And providing at least a year of support in the community, alongside the means to find employment on release, will give them the best possible chance to live productive, law abiding lives.

– Justice minister Lord McNally

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Government bid to tackle reoffending in women

The new plan to try and tackle female offending is being set out to work alongside Transforming Rehabilitation reforms in which every offender receives 12 months of tailored support as they leave prison.

With the aim of trying to cut reoffending and trigger further falls in the female prison population, a new open unit at HMP Styal is to focus on helping women into jobs on release.

Several reports to be published later today, including The Government's response to the Justice Select Committee report on Women Offenders: After the Corston Report and the NOMS Women's Custodial Estate Review, are set to help feed in to the new approach towards tackling female offending.

Female prisoners to serve sentences closer to home

Female inmates will serve their sentences closer to home and will be offered skills to help find work upon their release under new reforms revealed.

Under the proposals, low risk offenders will be encouraged to undertake practical training so they can seek employment following their jail term.

Female inmates will serve their sentences closer to home and will be offered skills to help find work upon their release. Credit: PA Wire

The reforms, unveiled by Justice minister Lord McNally, who is also the minister for female offenders, call for all women's prisons to become resettlement prisons so that women are close to home and are re-integrated into society.

Juliet Lyon, director of the Prison Reform Trust, said: "Trying to improve women's imprisonment would be a waste when the best way to reduce women's offending is to invest in treatment for addictions, mental healthcare, training for work and safe housing away from domestic violence and abuse."

MoJ 'took immediate steps to recover data' leaked

The personal details of all 1,182 prisoners at a jail were mistakenly emailed to inmates' families. Credit: PA Wire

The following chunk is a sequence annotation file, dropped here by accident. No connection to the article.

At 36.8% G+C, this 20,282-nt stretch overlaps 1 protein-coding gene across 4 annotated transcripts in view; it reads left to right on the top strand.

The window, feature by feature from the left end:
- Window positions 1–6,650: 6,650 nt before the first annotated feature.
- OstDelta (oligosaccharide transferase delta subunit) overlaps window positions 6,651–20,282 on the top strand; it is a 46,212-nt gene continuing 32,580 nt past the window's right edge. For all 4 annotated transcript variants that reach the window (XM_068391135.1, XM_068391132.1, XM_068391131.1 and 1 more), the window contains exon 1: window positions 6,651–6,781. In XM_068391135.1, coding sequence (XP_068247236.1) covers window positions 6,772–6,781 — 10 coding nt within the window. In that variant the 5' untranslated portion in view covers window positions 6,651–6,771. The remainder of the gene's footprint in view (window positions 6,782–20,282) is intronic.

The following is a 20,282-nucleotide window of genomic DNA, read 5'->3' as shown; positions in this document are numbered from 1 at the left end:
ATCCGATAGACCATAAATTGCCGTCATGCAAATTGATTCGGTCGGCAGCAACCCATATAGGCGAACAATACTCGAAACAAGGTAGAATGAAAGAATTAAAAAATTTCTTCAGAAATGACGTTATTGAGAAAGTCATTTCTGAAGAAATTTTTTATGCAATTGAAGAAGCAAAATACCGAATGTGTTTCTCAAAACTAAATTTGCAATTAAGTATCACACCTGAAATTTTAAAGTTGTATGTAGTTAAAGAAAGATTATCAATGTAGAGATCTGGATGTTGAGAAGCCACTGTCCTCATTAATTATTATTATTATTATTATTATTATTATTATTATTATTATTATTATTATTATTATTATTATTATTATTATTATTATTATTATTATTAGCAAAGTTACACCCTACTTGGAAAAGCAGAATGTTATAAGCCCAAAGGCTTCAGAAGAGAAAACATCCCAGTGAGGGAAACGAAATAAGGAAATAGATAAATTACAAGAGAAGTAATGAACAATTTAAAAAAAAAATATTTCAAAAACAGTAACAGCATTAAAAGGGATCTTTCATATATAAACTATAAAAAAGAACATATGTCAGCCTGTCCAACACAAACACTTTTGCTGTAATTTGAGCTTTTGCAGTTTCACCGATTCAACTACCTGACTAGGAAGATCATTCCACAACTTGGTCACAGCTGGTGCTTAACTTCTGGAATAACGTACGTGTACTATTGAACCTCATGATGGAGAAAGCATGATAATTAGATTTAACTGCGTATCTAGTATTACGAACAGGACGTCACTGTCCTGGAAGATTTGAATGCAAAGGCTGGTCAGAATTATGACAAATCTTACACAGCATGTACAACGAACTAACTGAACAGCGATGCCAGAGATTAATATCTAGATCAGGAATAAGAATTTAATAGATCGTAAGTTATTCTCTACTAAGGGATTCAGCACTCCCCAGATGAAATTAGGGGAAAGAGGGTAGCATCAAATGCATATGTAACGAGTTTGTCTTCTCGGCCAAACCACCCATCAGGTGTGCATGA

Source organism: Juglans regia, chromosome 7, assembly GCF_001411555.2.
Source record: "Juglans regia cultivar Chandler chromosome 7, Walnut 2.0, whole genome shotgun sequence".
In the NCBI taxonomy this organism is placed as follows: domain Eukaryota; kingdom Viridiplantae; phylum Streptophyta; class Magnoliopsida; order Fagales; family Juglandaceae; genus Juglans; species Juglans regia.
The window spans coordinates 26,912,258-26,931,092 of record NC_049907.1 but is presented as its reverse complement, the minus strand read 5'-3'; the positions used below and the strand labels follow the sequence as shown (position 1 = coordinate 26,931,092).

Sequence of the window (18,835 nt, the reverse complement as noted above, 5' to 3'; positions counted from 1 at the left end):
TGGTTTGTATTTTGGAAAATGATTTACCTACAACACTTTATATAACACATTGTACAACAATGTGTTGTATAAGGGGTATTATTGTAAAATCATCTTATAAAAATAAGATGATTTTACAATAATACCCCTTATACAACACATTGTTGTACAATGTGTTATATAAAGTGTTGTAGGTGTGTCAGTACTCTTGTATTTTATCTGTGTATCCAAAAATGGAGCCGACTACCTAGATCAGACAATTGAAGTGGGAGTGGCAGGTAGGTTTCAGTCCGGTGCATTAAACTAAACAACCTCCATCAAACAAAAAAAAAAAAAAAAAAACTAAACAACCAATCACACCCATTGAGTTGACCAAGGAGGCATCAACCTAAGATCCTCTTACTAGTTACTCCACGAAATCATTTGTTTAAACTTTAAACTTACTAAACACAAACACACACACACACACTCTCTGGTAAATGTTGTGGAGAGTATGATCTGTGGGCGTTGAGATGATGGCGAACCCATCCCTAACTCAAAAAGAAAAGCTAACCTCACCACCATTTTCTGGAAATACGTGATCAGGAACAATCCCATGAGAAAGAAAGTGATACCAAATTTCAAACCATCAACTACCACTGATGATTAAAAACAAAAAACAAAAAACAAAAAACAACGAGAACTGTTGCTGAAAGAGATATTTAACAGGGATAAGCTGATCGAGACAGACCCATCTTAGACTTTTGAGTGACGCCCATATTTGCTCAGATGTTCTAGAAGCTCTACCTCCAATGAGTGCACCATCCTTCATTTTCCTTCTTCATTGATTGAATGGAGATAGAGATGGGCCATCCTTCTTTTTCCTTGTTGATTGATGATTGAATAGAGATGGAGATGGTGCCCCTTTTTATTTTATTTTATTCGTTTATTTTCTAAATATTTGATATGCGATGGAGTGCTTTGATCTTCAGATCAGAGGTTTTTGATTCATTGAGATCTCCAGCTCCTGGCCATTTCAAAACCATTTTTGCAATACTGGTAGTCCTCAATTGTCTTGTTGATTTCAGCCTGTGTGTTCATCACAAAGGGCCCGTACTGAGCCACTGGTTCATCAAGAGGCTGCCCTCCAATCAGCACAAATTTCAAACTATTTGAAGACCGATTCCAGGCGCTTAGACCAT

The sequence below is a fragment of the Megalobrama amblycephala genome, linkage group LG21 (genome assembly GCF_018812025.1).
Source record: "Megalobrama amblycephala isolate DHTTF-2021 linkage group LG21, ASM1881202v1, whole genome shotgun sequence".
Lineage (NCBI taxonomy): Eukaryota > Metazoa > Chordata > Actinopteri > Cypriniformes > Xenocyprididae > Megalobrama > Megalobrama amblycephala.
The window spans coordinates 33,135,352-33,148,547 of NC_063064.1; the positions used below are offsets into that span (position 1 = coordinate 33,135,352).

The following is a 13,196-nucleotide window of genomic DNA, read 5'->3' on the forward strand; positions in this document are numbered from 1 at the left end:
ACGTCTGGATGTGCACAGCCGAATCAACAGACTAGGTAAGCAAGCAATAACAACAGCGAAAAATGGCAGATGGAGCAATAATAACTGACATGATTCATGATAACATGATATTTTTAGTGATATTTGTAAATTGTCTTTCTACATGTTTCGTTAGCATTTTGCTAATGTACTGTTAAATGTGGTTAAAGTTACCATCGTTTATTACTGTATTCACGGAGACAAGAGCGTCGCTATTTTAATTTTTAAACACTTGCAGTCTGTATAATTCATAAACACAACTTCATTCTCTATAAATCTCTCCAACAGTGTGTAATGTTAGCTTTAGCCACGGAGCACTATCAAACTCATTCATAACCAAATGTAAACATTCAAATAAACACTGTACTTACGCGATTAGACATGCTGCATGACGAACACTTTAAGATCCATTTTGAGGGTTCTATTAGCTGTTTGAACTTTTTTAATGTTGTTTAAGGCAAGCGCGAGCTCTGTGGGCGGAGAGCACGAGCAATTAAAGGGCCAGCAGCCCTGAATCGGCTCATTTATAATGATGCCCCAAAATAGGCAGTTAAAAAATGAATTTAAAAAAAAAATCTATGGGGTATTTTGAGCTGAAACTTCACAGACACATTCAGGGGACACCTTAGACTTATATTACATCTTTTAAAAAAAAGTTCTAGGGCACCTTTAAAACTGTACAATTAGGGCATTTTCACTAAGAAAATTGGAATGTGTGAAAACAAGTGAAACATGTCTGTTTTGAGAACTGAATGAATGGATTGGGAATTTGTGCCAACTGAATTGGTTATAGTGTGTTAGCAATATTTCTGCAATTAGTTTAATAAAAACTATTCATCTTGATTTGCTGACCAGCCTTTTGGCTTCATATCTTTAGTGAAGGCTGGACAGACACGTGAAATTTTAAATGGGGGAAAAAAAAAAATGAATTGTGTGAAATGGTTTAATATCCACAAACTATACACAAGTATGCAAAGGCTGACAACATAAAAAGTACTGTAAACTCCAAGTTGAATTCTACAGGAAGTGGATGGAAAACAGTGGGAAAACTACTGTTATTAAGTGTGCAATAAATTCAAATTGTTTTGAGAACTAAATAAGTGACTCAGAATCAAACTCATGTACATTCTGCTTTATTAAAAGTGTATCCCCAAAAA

A Ministry of Justice spokesman said: "We treat the security of information very seriously and took immediate steps to recover the data as soon as the loss was reported to ensure that it went no further.

"These types of incidents are extremely rare but this does not mean that we are complacent.

"A thorough investigation was held by the prison who immediately altered their procedures, and further changes were implemented across the prison estate."

Ministry of Justice fined over 'serious data breach'

The potential damage and distress that could have been caused by this serious data breach is obvious.

Disclosing this information not only had the potential to put the prisoners at risk, but also risked the welfare of their families through the release of their home addresses.

Fortunately it appears that the fall-out from this breach was contained, but we cannot ignore the fact that this breach was caused by a clear lack of management oversight of a relatively new member of staff.

Furthermore the prison service failed to have procedures in place to spot the original mistakes.

It is only due to the honesty of a member of the public that the disclosures were uncovered as early as they were and that it was still possible to contain the breach.

– ICO Deputy Commissioner and director of data protection David Smith